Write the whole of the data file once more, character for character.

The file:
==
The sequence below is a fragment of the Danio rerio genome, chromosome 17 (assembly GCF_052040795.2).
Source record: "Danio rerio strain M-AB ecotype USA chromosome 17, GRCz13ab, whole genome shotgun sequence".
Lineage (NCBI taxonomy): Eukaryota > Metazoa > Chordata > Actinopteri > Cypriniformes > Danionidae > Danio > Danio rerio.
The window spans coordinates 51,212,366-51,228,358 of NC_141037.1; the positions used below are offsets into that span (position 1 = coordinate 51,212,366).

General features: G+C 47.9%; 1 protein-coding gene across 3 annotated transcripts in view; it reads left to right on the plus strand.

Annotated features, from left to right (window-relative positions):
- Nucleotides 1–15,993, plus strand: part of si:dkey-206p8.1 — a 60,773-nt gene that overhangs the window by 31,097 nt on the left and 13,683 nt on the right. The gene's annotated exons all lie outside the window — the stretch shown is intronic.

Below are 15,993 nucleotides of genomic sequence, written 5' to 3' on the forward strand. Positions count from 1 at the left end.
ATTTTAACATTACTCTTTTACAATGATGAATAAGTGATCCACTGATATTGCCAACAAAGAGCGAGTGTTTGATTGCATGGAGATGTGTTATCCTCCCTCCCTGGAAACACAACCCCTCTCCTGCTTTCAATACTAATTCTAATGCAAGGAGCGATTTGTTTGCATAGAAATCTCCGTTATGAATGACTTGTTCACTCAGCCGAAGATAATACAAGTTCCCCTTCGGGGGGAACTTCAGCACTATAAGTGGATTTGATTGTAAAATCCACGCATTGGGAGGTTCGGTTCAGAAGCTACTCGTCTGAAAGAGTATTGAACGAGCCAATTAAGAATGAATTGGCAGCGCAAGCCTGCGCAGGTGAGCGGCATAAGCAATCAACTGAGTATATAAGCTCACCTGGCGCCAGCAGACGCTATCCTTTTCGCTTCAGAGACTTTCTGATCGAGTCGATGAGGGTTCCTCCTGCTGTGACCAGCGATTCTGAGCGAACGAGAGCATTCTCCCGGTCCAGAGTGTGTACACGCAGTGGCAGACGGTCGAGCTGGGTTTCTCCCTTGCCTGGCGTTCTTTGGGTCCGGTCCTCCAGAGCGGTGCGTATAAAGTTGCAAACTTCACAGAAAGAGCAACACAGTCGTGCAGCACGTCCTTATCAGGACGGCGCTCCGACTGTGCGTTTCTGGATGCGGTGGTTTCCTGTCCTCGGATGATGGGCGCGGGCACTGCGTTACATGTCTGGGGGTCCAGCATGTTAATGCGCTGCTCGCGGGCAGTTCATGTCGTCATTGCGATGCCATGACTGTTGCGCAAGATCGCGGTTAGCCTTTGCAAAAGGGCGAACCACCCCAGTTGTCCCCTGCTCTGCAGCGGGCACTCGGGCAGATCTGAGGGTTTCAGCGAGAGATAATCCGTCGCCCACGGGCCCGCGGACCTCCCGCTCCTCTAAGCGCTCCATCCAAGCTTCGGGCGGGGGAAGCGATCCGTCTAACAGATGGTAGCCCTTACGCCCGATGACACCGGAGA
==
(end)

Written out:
The sequence below is a fragment of the Danio rerio genome, chromosome 17 (assembly GCF_052040795.2).
Source record: "Danio rerio strain M-AB ecotype USA chromosome 17, GRCz13ab, whole genome shotgun sequence".
Lineage (NCBI taxonomy): Eukaryota > Metazoa > Chordata > Actinopteri > Cypriniformes > Danionidae > Danio > Danio rerio.
The window spans coordinates 51,212,366-51,228,358 of NC_141037.1; the positions used below are offsets into that span (position 1 = coordinate 51,212,366).

General features: G+C 47.9%; 1 protein-coding gene across 3 annotated transcripts in view; it reads left to right on the plus strand.

Annotated features, from left to right (window-relative positions):
- Nucleotides 1–15,993, plus strand: part of si:dkey-206p8.1 — a 60,773-nt gene that overhangs the window by 31,097 nt on the left and 13,683 nt on the right. The gene's annotated exons all lie outside the window — the stretch shown is intronic.

Below are 15,993 nucleotides of genomic sequence, written 5' to 3' on the forward strand. Positions count from 1 at the left end.
ATTTTAACATTACTCTTTTACAATGATGAATAAGTGATCCACTGATATTGCCAACAAAGAGCGAGTGTTTGATTGCATGGAGATGTGTTATCCTCCCTCCCTGGAAACACAACCCCTCTCCTGCTTTCAATACTAATTCTAATGCAAGGAGCGATTTGTTTGCATAGAAATCTCCGTTATGAATGACTTGTTCACTCAGCCGAAGATAATACAAGTTCCCCTTCGGGGGGAACTTCAGCACTATAAGTGGATTTGATTGTAAAATCCACGCATTGGGAGGTTCGGTTCAGAAGCTACTCGTCTGAAAGAGTATTGAACGAGCCAATTAAGAATGAATTGGCAGCGCAAGCCTGCGCAGGTGAGCGGCATAAGCAATCAACTGAGTATATAAGCTCACCTGGCGCCAGCAGACGCTATCCTTTTCGCTTCAGAGACTTTCTGATCGAGTCGATGAGGGTTCCTCCTGCTGTGACCAGCGATTCTGAGCGAACGAGAGCATTCTCCCGGTCCAGAGTGTGTACACGCAGTGGCAGACGGTCGAGCTGGGTTTCTCCCTTGCCTGGCGTTCTTTGGGTCCGGTCCTCCAGAGCGGTGCGTATAAAGTTGCAAACTTCACAGAAAGAGCAACACAGTCGTGCAGCACGTCCTTATCAGGACGGCGCTCCGACTGTGCGTTTCTGGATGCGGTGGTTTCCTGTCCTCGGATGATGGGCGCGGGCACTGCGTTACATGTCTGGGGGTCCAGCATGTTAATGCGCTGCTCGCGGGCAGTTCATGTCGTCATTGCGATGCCATGACTGTTGCGCAAGATCGCGGTTAGCCTTTGCAAAAGGGCGAACCACCCCAGTTGTCCCCTGCTCTGCAGCGGGCACTCGGGCAGATCTGAGGGTTTCAGCGAGAGATAATCCGTCGCCCACGGGCCCGCGGACCTCCCGCTCCTCTAAGCGCTCCATCCAAGCTTCGGGCGGGGGAAGCGATCCGTCTAACAGATGGTAGCCCTTACGCCCGATGACACCGGAGA